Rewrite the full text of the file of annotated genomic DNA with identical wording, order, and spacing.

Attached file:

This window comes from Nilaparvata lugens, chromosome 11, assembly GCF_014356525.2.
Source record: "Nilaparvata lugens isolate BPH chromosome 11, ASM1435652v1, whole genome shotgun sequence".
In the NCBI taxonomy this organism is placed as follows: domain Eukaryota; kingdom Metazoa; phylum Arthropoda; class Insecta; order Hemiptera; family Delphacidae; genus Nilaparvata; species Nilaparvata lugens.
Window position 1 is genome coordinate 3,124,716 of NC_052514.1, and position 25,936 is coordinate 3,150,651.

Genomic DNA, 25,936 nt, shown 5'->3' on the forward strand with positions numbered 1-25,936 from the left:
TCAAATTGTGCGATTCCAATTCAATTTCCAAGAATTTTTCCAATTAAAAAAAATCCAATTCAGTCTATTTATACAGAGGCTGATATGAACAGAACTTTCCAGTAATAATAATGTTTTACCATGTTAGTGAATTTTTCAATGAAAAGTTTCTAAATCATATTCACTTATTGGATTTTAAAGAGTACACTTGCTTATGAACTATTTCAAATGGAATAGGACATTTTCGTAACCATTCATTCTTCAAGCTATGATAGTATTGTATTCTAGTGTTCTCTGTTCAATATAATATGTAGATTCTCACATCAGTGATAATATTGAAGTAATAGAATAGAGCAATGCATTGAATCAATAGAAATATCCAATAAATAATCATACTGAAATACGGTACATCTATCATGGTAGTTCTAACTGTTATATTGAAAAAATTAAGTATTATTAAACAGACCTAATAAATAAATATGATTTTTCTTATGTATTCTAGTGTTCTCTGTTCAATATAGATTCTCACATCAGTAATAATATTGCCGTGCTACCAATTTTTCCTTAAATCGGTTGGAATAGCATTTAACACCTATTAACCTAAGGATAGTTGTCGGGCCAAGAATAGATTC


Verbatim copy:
This window comes from Nilaparvata lugens, chromosome 11, assembly GCF_014356525.2.
Source record: "Nilaparvata lugens isolate BPH chromosome 11, ASM1435652v1, whole genome shotgun sequence".
In the NCBI taxonomy this organism is placed as follows: domain Eukaryota; kingdom Metazoa; phylum Arthropoda; class Insecta; order Hemiptera; family Delphacidae; genus Nilaparvata; species Nilaparvata lugens.
Window position 1 is genome coordinate 3,124,716 of NC_052514.1, and position 25,936 is coordinate 3,150,651.

Genomic DNA, 25,936 nt, shown 5'->3' on the forward strand with positions numbered 1-25,936 from the left:
TCAAATTGTGCGATTCCAATTCAATTTCCAAGAATTTTTCCAATTAAAAAAAATCCAATTCAGTCTATTTATACAGAGGCTGATATGAACAGAACTTTCCAGTAATAATAATGTTTTACCATGTTAGTGAATTTTTCAATGAAAAGTTTCTAAATCATATTCACTTATTGGATTTTAAAGAGTACACTTGCTTATGAACTATTTCAAATGGAATAGGACATTTTCGTAACCATTCATTCTTCAAGCTATGATAGTATTGTATTCTAGTGTTCTCTGTTCAATATAATATGTAGATTCTCACATCAGTGATAATATTGAAGTAATAGAATAGAGCAATGCATTGAATCAATAGAAATATCCAATAAATAATCATACTGAAATACGGTACATCTATCATGGTAGTTCTAACTGTTATATTGAAAAAATTAAGTATTATTAAACAGACCTAATAAATAAATATGATTTTTCTTATGTATTCTAGTGTTCTCTGTTCAATATAGATTCTCACATCAGTAATAATATTGCCGTGCTACCAATTTTTCCTTAAATCGGTTGGAATAGCATTTAACACCTATTAACCTAAGGATAGTTGTCGGGCCAAGAATAGATTC